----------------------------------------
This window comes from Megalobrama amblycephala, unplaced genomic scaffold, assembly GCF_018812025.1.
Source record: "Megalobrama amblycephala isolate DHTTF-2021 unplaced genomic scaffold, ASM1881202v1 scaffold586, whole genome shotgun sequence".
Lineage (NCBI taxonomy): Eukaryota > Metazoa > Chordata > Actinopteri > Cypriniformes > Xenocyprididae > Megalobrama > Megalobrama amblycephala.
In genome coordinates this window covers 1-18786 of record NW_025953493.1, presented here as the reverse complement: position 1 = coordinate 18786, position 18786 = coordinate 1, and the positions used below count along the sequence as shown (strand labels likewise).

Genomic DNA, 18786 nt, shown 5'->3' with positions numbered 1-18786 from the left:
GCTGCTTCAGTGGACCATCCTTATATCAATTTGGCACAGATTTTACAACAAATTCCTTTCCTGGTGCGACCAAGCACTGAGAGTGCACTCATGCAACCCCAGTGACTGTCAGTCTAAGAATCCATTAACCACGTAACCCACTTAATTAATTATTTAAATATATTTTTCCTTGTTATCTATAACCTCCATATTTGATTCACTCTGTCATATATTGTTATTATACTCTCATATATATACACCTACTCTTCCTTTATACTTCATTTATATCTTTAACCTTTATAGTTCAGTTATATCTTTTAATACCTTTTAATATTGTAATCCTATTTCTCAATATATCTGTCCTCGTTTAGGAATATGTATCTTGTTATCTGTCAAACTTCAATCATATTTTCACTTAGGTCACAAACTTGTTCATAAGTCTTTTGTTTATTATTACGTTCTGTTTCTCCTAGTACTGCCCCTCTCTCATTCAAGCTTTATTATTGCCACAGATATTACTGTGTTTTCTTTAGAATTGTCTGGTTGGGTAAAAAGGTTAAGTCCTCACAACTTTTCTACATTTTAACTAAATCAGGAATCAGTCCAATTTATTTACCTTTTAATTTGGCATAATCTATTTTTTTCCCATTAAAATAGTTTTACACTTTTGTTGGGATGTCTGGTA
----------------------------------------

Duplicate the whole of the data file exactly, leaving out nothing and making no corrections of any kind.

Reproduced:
This window comes from Megalobrama amblycephala, unplaced genomic scaffold, assembly GCF_018812025.1.
Source record: "Megalobrama amblycephala isolate DHTTF-2021 unplaced genomic scaffold, ASM1881202v1 scaffold586, whole genome shotgun sequence".
Lineage (NCBI taxonomy): Eukaryota > Metazoa > Chordata > Actinopteri > Cypriniformes > Xenocyprididae > Megalobrama > Megalobrama amblycephala.
In genome coordinates this window covers 1-18786 of record NW_025953493.1, presented here as the reverse complement: position 1 = coordinate 18786, position 18786 = coordinate 1, and the positions used below count along the sequence as shown (strand labels likewise).

Genomic DNA, 18786 nt, shown 5'->3' with positions numbered 1-18786 from the left:
GCTGCTTCAGTGGACCATCCTTATATCAATTTGGCACAGATTTTACAACAAATTCCTTTCCTGGTGCGACCAAGCACTGAGAGTGCACTCATGCAACCCCAGTGACTGTCAGTCTAAGAATCCATTAACCACGTAACCCACTTAATTAATTATTTAAATATATTTTTCCTTGTTATCTATAACCTCCATATTTGATTCACTCTGTCATATATTGTTATTATACTCTCATATATATACACCTACTCTTCCTTTATACTTCATTTATATCTTTAACCTTTATAGTTCAGTTATATCTTTTAATACCTTTTAATATTGTAATCCTATTTCTCAATATATCTGTCCTCGTTTAGGAATATGTATCTTGTTATCTGTCAAACTTCAATCATATTTTCACTTAGGTCACAAACTTGTTCATAAGTCTTTTGTTTATTATTACGTTCTGTTTCTCCTAGTACTGCCCCTCTCTCATTCAAGCTTTATTATTGCCACAGATATTACTGTGTTTTCTTTAGAATTGTCTGGTTGGGTAAAAAGGTTAAGTCCTCACAACTTTTCTACATTTTAACTAAATCAGGAATCAGTCCAATTTATTTACCTTTTAATTTGGCATAATCTATTTTTTTCCCATTAAAATAGTTTTACACTTTTGTTGGGATGTCTGGTA